Once upon a time, not that long ago, I spent a number of years as a high school career counselor. For the most part I helped young people figure out what they were going to do after they graduated, and then how they were going to make it happen. More often than not I met with kids who:
- Were struggling to find some sort of direction.
- Hated school for any number of reasons.
- Felt that college (in the traditional sense, which is all they knew) wasn’t for them right now, if ever.
- Had big plans, but didn’t know how to make them happen.
- Were identified as “unmotivated” by the “powers that be”.
- Had little, if any, relationship with their guidance counselor.
- I could go on, but the list is endless.
Hundreds of thousands of kids are falling through the cracks and struggling to find a direction after high school. So many are:
- Going to college because it’s expected of them.
- Dropping out of college for more reasons than I can possibly go into here.
- Graduating from college and are either unemployed, or are in a job totally unrelated to their major. Why? Because they need the money to pay for the ridiculous student loans they’ve run up, along with everything else they need to pay for.
- High school graduates that just fell into a job just so they could support themselves.
- Unemployed, or working part-time at some minimum wage job, and getting huge flack from the adults in their lives.
- Losing motivation about their ability to be successful so they’re becoming emotionally stuck and discouraged.
- You fill in the blank. You know you can.
This isn’t something new, but it’s definitely not ok. So, how does this happen? In my opinion, like it or not, in a lot of cases it’s because they’re uninformed. They don’t have the knowledge and resources that should be made available to them, that are relevant to them personally, so they can make educated and informed decisions about their future.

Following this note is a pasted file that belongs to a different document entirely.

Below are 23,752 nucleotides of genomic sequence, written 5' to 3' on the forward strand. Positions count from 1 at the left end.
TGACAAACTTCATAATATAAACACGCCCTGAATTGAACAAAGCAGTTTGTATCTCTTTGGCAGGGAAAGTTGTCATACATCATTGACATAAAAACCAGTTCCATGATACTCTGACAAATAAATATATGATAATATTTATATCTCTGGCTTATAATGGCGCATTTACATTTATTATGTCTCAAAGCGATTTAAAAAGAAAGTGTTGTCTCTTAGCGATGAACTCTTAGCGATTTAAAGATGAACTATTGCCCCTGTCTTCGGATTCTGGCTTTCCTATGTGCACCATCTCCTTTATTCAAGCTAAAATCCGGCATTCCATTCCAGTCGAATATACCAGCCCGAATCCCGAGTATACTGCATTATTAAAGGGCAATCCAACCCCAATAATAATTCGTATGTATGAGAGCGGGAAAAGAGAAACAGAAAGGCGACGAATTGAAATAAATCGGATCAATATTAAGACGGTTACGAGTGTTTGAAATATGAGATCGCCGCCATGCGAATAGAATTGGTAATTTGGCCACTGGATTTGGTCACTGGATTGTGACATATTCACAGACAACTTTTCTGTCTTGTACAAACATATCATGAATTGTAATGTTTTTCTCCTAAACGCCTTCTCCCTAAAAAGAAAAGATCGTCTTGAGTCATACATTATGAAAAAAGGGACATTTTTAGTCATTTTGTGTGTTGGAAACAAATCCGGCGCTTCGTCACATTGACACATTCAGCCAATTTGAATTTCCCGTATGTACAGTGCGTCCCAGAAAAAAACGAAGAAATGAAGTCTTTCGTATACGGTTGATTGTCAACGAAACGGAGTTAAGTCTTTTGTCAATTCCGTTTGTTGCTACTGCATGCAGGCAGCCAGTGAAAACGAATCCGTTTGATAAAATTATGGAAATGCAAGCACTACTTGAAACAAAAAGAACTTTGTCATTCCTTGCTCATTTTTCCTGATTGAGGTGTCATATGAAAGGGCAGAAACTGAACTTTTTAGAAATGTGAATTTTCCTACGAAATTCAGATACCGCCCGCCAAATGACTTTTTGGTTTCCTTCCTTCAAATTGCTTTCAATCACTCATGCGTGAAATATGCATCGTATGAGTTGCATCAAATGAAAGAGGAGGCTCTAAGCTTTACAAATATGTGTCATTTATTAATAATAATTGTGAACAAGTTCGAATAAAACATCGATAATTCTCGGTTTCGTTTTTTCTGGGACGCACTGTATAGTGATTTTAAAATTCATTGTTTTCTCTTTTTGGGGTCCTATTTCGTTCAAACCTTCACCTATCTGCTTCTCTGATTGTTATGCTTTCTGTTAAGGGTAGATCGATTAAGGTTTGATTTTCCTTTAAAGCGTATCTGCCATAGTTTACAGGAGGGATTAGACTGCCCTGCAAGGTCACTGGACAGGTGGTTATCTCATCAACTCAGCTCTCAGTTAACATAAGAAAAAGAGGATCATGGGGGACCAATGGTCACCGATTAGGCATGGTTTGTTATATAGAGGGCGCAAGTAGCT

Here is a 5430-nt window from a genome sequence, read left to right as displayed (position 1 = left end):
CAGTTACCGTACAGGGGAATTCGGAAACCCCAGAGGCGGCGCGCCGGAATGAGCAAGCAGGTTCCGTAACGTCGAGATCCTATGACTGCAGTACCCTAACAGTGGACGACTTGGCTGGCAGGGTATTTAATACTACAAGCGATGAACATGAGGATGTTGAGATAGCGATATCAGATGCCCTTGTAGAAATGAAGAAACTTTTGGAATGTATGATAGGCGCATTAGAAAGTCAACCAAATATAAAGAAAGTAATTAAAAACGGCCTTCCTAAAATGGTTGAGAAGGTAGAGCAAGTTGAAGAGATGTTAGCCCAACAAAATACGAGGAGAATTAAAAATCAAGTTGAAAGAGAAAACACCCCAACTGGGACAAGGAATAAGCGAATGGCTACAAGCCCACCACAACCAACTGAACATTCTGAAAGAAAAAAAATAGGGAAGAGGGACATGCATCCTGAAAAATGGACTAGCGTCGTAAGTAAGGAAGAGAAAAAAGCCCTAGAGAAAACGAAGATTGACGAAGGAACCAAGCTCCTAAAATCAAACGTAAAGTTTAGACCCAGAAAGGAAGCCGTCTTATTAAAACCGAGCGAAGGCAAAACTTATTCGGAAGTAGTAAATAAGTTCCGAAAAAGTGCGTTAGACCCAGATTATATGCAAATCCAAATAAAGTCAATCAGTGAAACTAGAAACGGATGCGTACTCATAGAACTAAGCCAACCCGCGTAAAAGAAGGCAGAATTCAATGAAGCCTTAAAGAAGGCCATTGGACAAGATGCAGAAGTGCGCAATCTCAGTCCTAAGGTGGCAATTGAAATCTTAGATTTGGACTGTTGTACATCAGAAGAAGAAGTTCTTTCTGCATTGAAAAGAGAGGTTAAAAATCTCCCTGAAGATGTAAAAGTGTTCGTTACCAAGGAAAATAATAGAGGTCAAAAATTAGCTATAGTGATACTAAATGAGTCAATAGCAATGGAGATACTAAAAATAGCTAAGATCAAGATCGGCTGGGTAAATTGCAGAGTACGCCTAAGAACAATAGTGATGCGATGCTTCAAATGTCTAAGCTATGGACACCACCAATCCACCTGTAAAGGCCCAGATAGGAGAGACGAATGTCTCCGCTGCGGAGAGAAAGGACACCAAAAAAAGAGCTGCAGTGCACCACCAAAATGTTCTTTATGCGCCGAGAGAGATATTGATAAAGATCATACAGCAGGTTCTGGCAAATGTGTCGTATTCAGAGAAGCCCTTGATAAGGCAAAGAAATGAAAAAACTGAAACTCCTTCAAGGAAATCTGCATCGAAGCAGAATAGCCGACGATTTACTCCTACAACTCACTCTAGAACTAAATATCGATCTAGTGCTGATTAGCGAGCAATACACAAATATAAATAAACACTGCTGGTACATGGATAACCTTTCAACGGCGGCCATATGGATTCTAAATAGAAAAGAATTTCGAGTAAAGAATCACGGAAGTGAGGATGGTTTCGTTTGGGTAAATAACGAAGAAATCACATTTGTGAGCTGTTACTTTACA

I could go on a rant as to why, but it would take too long so I’ll save it for a blog post. But I will say that in many high schools, career guidance that legitimately works is pretty much not happening. School administration will cry foul, I just know it. They’ll say they give kids the info, repeatedly, but the kids don’t hear it or act on it. That’s totally fair, and often true. But let’s get real, people.
Teenager’s brains, many of them anyway, aren’t thinking about their future at 14, or even 18 sometimes. It comes down to biology. Their brain hasn’t quite developed the cognitive abstract-thinking skills necessary to consider what the hell they’re going to do 2 weeks from now (unless it’s a party), never mind 2 years from now. Adults are expecting kids to think, plan, and behave like adults. Not happening.
Give kids and young adults awareness, knowledge, resources, and relevance. Get them excited about what they’re great at, love to do, and what they find relevant to themselves. Take advantage of the teenage ego and have it work in their favor. Give them the tools and resources to help them make decisions, and then help connect them with those resources so they can build something. Something they’ve chosen, and something they own. Their decisions. Their way.
That’s what I value. That’s what I’m doing. That’s the meaning of Bhlue.
Stick around, I think you’ll learn alot.
That would be me, Michele Verley. Here are the basics so you get it that I know what I’m talking about…